… and rebuffed inside

Inside the shareholder meeting, anti-energy protestors fared no better. Although their spokespersons were allowed to speak uninterrupted, their resolutions were repeatedly defeated by wide margins. A resolution requesting that ExxonMobil’s board of directors outline plans to promote renewable energy sources, the centerpiece of “Campaign ExxonMobil”, was voted down by a lopsided 80-to-20 margin.

Lee Raymond, chief executive officer of ExxonMobil, told the Wall Street Journal “if our main competition wants to invest in solar, God bless ’em.”

In a report on “corporate citizenship” released by ExxonMobil in May, the company emphasized its success in dramatically reducing air pollutant emissions from its operations, minimizing oil spills, and expanding cogeneration capacity to reduce energy consumption. According to the report, the company improved energy efficiency in refineries and chemical plants by more than 35 percent between 1973 and 1998.

In the same report, ExxonMobil said the risk of “global warming” should be addressed by scientific research to improve understanding of climate change and its potential risks, implementing economic steps to reduce greenhouse gas emissions now, and research on innovative, advanced technologies with the potential to dramatically reduce emissions in the future.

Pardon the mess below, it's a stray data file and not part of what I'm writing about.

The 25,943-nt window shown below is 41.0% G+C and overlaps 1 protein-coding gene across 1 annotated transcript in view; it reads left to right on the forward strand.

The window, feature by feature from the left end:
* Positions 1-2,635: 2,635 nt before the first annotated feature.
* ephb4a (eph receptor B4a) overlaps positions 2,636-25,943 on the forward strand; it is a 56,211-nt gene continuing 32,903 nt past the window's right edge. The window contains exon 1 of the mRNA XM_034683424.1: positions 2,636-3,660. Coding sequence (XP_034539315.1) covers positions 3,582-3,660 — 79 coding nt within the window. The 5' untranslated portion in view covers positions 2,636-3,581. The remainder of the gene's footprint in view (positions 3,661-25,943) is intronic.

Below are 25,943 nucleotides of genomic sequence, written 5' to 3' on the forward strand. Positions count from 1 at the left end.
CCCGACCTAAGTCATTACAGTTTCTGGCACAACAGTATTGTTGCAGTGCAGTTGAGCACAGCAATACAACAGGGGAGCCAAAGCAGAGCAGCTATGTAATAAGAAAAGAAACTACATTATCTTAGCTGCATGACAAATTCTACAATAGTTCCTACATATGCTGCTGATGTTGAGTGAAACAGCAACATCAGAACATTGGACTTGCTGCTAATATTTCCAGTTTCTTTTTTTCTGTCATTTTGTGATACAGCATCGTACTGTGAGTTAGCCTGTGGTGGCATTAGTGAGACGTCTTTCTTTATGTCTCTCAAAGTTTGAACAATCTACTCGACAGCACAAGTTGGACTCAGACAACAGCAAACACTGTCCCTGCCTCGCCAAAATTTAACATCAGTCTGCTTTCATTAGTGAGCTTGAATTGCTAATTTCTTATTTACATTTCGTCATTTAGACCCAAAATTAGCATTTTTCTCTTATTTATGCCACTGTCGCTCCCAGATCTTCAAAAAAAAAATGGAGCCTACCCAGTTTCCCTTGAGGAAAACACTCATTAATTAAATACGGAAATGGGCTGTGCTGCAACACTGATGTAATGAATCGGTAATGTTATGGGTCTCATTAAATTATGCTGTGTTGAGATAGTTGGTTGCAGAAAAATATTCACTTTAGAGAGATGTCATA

“We are actively engaged in this type of research to meet consumer demand for new, affordable and environmentally improved products,” the report says.

Faulty logic

“Campaign ExxonMobil” makes its case for why the company must cease being an oil company and embrace alternative energies in a paper titled “Report: ExxonMobil Stance on Climate Change Jeopardizes Billions of Dollars in Shareholder Value.” According to the report:

  • ExxonMobil risks its reputation among alternative fuel activists by continuing to produce and sell oil.
  • The trial lawyers who are suing the tobacco and fast food industries may soon turn their attention to ExxonMobil.
  • ExxonMobil risks being caught “flat-footed” if some undiscovered technology suddenly transforms biomass and wind energy into cost-effective products.
  • ExxonMobil is missing an opportunity to corner the energy market by transforming itself into a natural gas company and then pushing for legislation banning or severely restricting all other forms of economically viable energy, such as oil and coal.